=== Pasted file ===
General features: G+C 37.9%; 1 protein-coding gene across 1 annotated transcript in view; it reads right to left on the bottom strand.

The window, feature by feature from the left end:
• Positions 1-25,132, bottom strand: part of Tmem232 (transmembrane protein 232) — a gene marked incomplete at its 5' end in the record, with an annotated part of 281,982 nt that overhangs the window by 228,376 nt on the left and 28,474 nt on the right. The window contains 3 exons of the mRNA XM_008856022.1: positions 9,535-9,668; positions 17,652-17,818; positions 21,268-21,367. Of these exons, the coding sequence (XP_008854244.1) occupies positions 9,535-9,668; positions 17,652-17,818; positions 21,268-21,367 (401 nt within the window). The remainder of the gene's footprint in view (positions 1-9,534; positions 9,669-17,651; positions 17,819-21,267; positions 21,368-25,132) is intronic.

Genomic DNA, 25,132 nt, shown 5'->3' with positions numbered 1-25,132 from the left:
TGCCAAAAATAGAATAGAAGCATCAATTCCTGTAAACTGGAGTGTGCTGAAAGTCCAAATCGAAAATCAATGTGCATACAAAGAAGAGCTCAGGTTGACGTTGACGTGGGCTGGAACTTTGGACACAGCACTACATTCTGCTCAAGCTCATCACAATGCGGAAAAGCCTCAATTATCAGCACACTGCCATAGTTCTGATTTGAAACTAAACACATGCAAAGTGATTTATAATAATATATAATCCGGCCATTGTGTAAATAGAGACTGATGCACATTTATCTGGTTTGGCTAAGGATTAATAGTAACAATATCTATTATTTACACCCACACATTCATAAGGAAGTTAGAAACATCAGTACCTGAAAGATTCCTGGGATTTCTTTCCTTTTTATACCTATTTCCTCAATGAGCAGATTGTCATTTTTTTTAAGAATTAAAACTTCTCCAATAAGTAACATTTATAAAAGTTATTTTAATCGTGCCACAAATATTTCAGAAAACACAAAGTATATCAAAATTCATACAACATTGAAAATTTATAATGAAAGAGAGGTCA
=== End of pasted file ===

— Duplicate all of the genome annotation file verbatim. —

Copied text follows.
General features: G+C 37.9%; 1 protein-coding gene across 1 annotated transcript in view; it reads right to left on the bottom strand.

The window, feature by feature from the left end:
• Positions 1-25,132, bottom strand: part of Tmem232 (transmembrane protein 232) — a gene marked incomplete at its 5' end in the record, with an annotated part of 281,982 nt that overhangs the window by 228,376 nt on the left and 28,474 nt on the right. The window contains 3 exons of the mRNA XM_008856022.1: positions 9,535-9,668; positions 17,652-17,818; positions 21,268-21,367. Of these exons, the coding sequence (XP_008854244.1) occupies positions 9,535-9,668; positions 17,652-17,818; positions 21,268-21,367 (401 nt within the window). The remainder of the gene's footprint in view (positions 1-9,534; positions 9,669-17,651; positions 17,819-21,267; positions 21,368-25,132) is intronic.

Genomic DNA, 25,132 nt, shown 5'->3' with positions numbered 1-25,132 from the left:
TGCCAAAAATAGAATAGAAGCATCAATTCCTGTAAACTGGAGTGTGCTGAAAGTCCAAATCGAAAATCAATGTGCATACAAAGAAGAGCTCAGGTTGACGTTGACGTGGGCTGGAACTTTGGACACAGCACTACATTCTGCTCAAGCTCATCACAATGCGGAAAAGCCTCAATTATCAGCACACTGCCATAGTTCTGATTTGAAACTAAACACATGCAAAGTGATTTATAATAATATATAATCCGGCCATTGTGTAAATAGAGACTGATGCACATTTATCTGGTTTGGCTAAGGATTAATAGTAACAATATCTATTATTTACACCCACACATTCATAAGGAAGTTAGAAACATCAGTACCTGAAAGATTCCTGGGATTTCTTTCCTTTTTATACCTATTTCCTCAATGAGCAGATTGTCATTTTTTTTAAGAATTAAAACTTCTCCAATAAGTAACATTTATAAAAGTTATTTTAATCGTGCCACAAATATTTCAGAAAACACAAAGTATATCAAAATTCATACAACATTGAAAATTTATAATGAAAGAGAGGTCA